How did Jesus bring about this perfection or completion? Through His messianic ministry, He eliminated many of the superfluous elements of excessive ritualism in the Hebrew faith but retained the useful components enriched by the dynamic of the Holy Spirit i.e. *Passover/Communion. This constituted an "update" to Judaism not an elimination of it. It should be obvious to even the most casual observer that we have drifted a long way from that completed Judeo Christian faith of the first century Church. Christianity is simply incomplete when absent from its Hebraic contours. Our present-day, Hellenized (Greek influence), Latinized (Roman influence) gospel needs another "updating" for renewal and it is already in progress.
There is an increasing Jewish emphasis surfacing within the Church relating particularly to the nature of worship, teaching, and religious practice. For example: the more frequent singing of the Psalms, the use of banners, sounding the shofar, the Christ centered celebration of Biblical feast days (primarily Passover Pentecost, and Tabernacles), sacred dancing, home schooling, chanting (Hebraic supplication), and high praise. Others include: Sabbath celebrations, tithing, learning the Hebrew language, a more frequent use of the name Yahweh (the Divine name) and other Hebraic titles of God, and observing the Hours of Prayer (Acts 3:1). Even the displaying of Jewish symbols (Menorah, Star of David, etc.) is seen more frequently than in times past. These are but a few of the components of Biblical worship drawn from our Judaic heritage that are now becoming commonplace in the worship, practice, and teaching of many traditional and contemporary Christian congregations.
These progressive believers are not to be confused with fringe groups who tend toward radicalism and sensationalism. Instead, these believers are, for the most part, orthodox and faithful to the fundamentals of traditional Christian teaching, but they sense a leading of the Holy Spirit to add a richness to their faith and worship by employing many of these foundational principles rooted in Old Testament. Granted, the restoration of these activities is not yet the accepted norm in all Christian circles, but it is a rapidly developing trend that can hardly be ignored. Unquestionably, this is a work of the Holy Spirit to restore to the Church first-century Judeo Christianity through a renewed emphasis on "Judeo." Understandably, some church leaders express apprehension born out of a fear of Judaism and/or legalism. May God hasten the day when something is judged, not by whether it is Jewish or traditionally Christian, but whether or not it is Biblical and Christ centered.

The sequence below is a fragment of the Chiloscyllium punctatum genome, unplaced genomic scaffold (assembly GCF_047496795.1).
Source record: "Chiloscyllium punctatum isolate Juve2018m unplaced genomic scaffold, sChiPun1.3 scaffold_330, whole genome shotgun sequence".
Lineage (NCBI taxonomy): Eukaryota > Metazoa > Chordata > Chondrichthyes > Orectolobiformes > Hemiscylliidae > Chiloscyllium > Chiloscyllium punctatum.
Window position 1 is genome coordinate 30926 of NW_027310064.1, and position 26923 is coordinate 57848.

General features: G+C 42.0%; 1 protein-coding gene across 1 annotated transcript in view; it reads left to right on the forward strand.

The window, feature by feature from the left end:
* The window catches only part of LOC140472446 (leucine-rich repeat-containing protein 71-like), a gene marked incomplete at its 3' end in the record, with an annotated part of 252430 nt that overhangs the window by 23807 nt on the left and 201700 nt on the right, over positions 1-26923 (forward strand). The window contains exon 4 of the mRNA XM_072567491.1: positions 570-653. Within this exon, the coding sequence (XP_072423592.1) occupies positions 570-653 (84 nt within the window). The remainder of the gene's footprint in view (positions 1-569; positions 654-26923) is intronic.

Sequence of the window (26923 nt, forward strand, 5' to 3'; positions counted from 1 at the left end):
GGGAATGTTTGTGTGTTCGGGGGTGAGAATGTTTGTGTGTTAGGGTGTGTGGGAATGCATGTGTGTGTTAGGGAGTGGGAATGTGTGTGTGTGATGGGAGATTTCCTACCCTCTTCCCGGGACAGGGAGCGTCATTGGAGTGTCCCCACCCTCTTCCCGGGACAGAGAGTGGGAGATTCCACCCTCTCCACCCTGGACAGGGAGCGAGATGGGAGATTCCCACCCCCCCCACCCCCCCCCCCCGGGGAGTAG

How can two religions that claim to have sprung from the same God fail to have many, indeed most, things in common?
God said, "For I am the LORD, I change not" (Mal 3:6). If so, why is there such a startling difference between Christianity and Judaism? How can two religions that claim to have sprung from the same God fail to have many, indeed most, things in common? The fact is that they should and did have much commonality in the first century. The existing dissimilarity in them is entirely of human origin. Jesus did not come to start an entirely new religion and He is not responsible for the contrast in appearance and principles of teaching that exists between the two. In fact, Christianity could well be perceived as a Jesus kind of Judaism. The restoration of genuine Judeo-Christianity will undoubtedly go far in improving the communication between Jews and Christians. Communication will improve as the result of a more common frame of reference.